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The following is a guest post by Clive Hamilton, professor of public ethics at Charles Sturt University in Canberra, Australia. It continues the Immanence series “Debating the Anthropocene.” See here, here, and here for previous articles in the series. (And note that some lengthy comments have been added to the previous post by Jan Zalasiewicz, Kieran […]

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Kieran Suckling’s post Against the Anthropocene, originally posted here on July 7 and subsequently shared with the International Commission on Stratigraphy’s Anthropocene Working Group by Andy Revkin, has elicited a round of emailed back-and-forths from some noteworthy individuals, including paleobiologist Jan Zalasiewicz and paleoecologist Anthony Barnosky. As this debate would be of interest to readers of this […]

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The following is a guest post by Kieran Suckling, Executive Director of the nonprofit Center for Biological Diversity. It follows the discussion begun here and in some AESS conference sessions, including Andy Revkin’s keynote talk (viewable here) and responses to it (such as Clive Hamilton’s).  I In considering why the name “Anthropocene” has been proposed, why it has been embraced by many, […]

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The following are the comments I prepared for the roundtable “The Arts and Humanities Respond to the Anthropocene.” They follow in the line of critical thinking on the Anthropocene initiated by gatherings like the Anthropocene Project (see here, here, and here, and some of the posts at A(S)CENE) and journals like Environmental Humanities. As a cultural theorist, […]

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This week’s AESS conference “Welcome to the Anthropocene” features a breakfast roundtable called “The Arts and Humanities Respond to the Anthropocene.” See the session description below. Unfortunately the panelists have been dropping like flies: it looks like neither dancer and performance artist Jennifer Monson, eco-artist Jackie Brookner, nor performer and comedian Jennifer Joy can make it. That […]

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Cross-posting this piece by Emil from A(s)cene. Taylor’s coral reef art is beautiful. See also the discussion of Donna Haraway’s “String Figures” lecture and Bruno Latour’s 11 theses on capitalism.   

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       I’m thinking of making my Spring semester graduate class, “Environment, Science, and Society in the Anthropocene,” into a semi-public seminar series, with a blog where we will share links to readings and videos as well as discussions. (Actual meetings will not be online, but will be open to interested members of the UVM […]

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This post continues the ethical and political thinking I have shared in some of my eco-theoretical manifestos and asketological writings (including parts of Shadowing the Anthropocene). Its interest in ‘non-fascist life’ takes its lead from critical analysts of fascism including Wilhelm Reich, Erich Fromm, Michel Foucault, Gilles Deleuze and Félix Guattari, and more recent writers […]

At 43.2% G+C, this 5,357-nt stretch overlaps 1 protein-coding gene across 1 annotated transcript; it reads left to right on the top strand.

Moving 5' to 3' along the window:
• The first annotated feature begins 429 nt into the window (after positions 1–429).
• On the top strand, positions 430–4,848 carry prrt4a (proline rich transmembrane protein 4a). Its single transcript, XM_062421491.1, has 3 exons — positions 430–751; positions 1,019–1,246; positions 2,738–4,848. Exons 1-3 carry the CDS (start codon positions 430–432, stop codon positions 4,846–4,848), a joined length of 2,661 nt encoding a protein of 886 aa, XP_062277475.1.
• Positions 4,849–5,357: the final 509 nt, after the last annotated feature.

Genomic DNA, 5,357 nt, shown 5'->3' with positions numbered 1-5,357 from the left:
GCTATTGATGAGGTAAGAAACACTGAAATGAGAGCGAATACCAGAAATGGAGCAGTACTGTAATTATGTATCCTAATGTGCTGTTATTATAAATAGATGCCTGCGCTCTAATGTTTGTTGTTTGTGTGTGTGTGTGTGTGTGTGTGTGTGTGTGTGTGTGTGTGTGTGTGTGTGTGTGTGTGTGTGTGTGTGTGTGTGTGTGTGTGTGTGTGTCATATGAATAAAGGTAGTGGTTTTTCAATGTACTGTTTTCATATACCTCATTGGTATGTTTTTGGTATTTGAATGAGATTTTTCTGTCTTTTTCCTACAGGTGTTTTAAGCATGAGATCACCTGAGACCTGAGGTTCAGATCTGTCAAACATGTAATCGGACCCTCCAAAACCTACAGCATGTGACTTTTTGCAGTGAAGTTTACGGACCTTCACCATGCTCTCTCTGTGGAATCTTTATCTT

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While it’s easy to overuse the term “ecofascism,” applying it to things that don’t necessarily deserve it (the debate might be a little like the one I’ve been following over whether Putinist Russia qualifies as fascist), it’s important for anyone involved in environmental issues to have a sense of where the term does apply and […]

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When your life takes you places. Or, on localism and the ambivalence of the green mobile intellectual… One of the paradoxes of environmental scholarship is that, for obvious reasons, many of us favor localism over globalism, community solutions over international policy crafting (though we obviously recognize the need for the latter), and living-in-place over a […]

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The following post elaborates on some comments I made this week at the Ritual Creativity conference at the University of Fribourg, Switzerland. Deep thanks to conference organizers Katri Ratia and François Gauthier for inviting me to what turned out to be an immensely rewarding event, and to my co-panelists Graham Harvey, Sarah Pike, and Susannah […]

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Some of the best art exhibitions today show that the socially engaged art world is undergoing two shifts that some of us in the environmental humanities have been advocating for some time: they ecologize and they decolonize. An excellent example of this is the second edition of the Toronto Biennale of Art, currently wrapping up […]

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